Published: May 9, 2013
Colorado Springs lawmakers held three out of four leadership positions at the Capitol this session, and all agreed Thursday it was an unprecedented, epic and historic 120 days whether for better or worse.
'You saw some of the biggest debates, longest legislative fights that I've seen here in over a decade, ' said Senate Republican Leader Bill Cadman, of Colorado Springs.
Senate President John Morse, D-Colorado Springs, said the intense agenda was a symptom of need.
'Colorado faces a lot of problems, as does the country, as does the world, so we took those problems on, head on, and worked on common sense solutions, ' Morse said. 'There's no such thing as taking on too much when you're trying to make life better for working Colorado families. '
But Cadman said it was too much and said Democrats will face the consequences in the 2014 election.
'This was such an aggressive agenda that they believed they had to do it now so they could get a little bit of breathing room. So people would forget, ' Cadman said. 'Our job is to make sure they don't. '
A recall effort is underway for Morse in Senate District 11.
The recall is led by a group opposed to gun laws that Gov. John Hickenlooper signed into law earlier this session mandating universal background checks for gun sales and banning high-capacity magazines that hold more than 15 bullets. Morse will hit the term limit for his Senate seat in 2014.
Hickenlooper stood behind his fellow Democrats Thursday, saying he would sign the bills put on his desk, although saying there are a few - like renewable energy standards for rural electric companies - that he is still looking at.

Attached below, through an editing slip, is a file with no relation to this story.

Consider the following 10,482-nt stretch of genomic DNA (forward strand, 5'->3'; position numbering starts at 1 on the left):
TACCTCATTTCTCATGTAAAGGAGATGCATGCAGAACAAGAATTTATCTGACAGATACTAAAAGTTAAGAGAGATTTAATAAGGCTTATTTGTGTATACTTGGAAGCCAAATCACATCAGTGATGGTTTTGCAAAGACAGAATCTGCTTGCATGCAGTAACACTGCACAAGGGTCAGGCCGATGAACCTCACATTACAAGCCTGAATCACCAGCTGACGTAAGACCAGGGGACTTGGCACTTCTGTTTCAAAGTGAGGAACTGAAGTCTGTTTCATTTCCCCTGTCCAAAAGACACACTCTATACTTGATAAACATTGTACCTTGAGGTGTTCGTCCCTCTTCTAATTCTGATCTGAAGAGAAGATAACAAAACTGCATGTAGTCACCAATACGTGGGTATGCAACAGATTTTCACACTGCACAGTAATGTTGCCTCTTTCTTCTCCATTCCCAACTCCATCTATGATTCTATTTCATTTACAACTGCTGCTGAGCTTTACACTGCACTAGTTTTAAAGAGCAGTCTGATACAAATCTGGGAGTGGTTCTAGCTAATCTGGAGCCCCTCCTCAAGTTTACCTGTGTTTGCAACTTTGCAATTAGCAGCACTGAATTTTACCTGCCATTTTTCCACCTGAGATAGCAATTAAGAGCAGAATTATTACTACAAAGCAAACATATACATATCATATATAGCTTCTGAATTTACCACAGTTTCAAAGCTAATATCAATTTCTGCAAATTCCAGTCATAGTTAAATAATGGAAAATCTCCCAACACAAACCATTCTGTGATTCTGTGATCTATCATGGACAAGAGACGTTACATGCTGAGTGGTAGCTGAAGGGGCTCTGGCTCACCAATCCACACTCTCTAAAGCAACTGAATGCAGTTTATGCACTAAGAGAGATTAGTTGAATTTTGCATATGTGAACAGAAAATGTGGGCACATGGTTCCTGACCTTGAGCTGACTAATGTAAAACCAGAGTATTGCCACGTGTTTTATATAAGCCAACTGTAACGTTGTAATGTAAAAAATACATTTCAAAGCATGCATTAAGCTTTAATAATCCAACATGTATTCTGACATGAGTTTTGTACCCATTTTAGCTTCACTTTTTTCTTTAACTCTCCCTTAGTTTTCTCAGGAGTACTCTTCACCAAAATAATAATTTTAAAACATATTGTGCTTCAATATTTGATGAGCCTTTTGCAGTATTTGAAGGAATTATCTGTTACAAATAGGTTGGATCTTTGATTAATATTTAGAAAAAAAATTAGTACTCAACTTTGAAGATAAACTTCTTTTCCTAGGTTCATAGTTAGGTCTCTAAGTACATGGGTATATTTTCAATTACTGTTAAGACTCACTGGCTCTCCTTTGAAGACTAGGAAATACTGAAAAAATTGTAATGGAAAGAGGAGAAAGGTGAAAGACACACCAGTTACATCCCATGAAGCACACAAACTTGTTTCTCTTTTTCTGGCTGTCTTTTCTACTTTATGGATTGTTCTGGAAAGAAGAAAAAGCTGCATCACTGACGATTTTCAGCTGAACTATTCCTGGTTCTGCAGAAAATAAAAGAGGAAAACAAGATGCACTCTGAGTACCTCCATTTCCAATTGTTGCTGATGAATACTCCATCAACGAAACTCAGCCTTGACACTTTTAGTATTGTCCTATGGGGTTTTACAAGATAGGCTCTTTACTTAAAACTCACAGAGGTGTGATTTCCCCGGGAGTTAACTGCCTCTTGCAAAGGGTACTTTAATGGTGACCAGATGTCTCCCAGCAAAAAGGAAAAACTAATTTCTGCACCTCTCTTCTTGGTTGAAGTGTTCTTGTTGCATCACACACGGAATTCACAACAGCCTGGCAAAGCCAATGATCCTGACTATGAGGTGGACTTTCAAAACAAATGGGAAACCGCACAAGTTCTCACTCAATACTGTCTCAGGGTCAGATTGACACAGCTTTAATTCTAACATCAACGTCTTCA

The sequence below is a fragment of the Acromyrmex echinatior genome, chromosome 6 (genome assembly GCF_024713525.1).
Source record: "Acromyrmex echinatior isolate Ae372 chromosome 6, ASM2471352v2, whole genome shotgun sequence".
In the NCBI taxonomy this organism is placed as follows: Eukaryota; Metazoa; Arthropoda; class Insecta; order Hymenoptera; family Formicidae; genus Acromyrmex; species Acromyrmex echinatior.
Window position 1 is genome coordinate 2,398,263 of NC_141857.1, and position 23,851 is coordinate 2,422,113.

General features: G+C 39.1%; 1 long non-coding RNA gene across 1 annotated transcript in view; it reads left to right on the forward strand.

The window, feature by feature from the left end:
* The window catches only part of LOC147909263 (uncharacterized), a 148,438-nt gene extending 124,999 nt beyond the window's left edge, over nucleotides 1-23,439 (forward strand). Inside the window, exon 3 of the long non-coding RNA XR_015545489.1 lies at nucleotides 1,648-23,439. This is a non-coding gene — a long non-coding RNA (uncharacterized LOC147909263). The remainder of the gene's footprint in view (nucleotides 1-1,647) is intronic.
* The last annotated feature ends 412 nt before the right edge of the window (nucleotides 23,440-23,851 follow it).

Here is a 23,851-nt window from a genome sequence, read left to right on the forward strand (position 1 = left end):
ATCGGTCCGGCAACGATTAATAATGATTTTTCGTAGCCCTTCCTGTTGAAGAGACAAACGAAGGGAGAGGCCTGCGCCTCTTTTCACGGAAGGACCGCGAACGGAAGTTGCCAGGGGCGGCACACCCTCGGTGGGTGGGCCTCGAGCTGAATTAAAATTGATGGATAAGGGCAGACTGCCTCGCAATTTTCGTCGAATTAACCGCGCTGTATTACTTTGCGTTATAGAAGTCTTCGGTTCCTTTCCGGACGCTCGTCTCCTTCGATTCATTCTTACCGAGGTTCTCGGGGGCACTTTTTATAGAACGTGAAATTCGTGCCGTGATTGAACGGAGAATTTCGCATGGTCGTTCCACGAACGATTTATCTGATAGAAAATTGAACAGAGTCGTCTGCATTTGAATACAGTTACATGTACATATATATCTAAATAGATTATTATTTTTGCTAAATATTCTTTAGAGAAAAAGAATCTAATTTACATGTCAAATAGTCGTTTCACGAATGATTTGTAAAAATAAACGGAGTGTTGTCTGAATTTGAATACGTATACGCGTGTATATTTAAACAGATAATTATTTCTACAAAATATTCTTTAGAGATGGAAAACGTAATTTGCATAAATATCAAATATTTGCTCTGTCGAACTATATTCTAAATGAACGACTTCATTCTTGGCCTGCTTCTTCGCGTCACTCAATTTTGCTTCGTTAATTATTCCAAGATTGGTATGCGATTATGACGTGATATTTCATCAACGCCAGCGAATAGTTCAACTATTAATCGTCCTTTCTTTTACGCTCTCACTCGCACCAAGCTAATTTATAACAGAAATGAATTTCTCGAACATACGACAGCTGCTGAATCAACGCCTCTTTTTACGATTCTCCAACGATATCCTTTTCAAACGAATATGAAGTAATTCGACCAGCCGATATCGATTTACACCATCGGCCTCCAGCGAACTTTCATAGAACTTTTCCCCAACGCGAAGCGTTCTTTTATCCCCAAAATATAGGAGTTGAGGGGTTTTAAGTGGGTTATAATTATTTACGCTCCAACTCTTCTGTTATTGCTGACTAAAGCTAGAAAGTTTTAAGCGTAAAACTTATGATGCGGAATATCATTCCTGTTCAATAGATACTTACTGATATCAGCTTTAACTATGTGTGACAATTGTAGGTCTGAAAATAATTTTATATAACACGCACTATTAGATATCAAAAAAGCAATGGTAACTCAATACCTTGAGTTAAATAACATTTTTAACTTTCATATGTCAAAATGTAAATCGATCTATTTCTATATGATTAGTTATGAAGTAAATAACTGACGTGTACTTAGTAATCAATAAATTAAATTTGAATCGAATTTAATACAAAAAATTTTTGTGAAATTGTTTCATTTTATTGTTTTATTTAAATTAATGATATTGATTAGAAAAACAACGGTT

'This is the first time where I think we checked every box, ' Hickenlooper said in a press conference laying out bills in comparison to his State of the State Address.
He admitted session was more partisan than it has been in years past, but he said 'so many of these bills were negotiated by both sides into a better form. '
It was a session dictated and directed by Democrats who held the power in the House, Senate and the Governor's Office. The party worked almost in lock-step to pass historic bills that have failed in the past, including civil unions and in-state tuition for undocumented students.
It was a session of uncharted territory too, with a new section of law added to state statutes devoted to regulating recreational marijuana.
It was also a session dominated by an extremely vocal Republican minority who spent hours debating bills to delay what they called a liberal agenda driven by special interests.
More than 440 bills passed through the House and Senate to land on the governor's desk for consideration.
Republicans say they sponsored only a third of those successful bills.
'When our issues or our ideas come to the table we were constantly shut down, ' House Minority Leader Mark Waller, R-Colorado Springs, said.
Or shut-out, he said.
Waller said he was repeatedly denied requests to work on an elections bill that is expected to be signed by the governor Friday and would create same-day voter registration and deliver mail ballots to every registered voter.
Morse and House Speaker Mark Ferrandino said they did their best to include Republicans in the process and foster bipartisan bills.
'We work across the aisle as best we can. But, at the end of the day, 'no' is not an option and we've got to move forward, ' Morse said.
There were flashes of bipartisanship.
Cadman and Morse teamed up to pass a bill that increases the state's government immunity cap to ensure victims of state negligence can be better compensated.
Hickenlooper signed Senate Bill 23 in April.
Contact Megan Schrader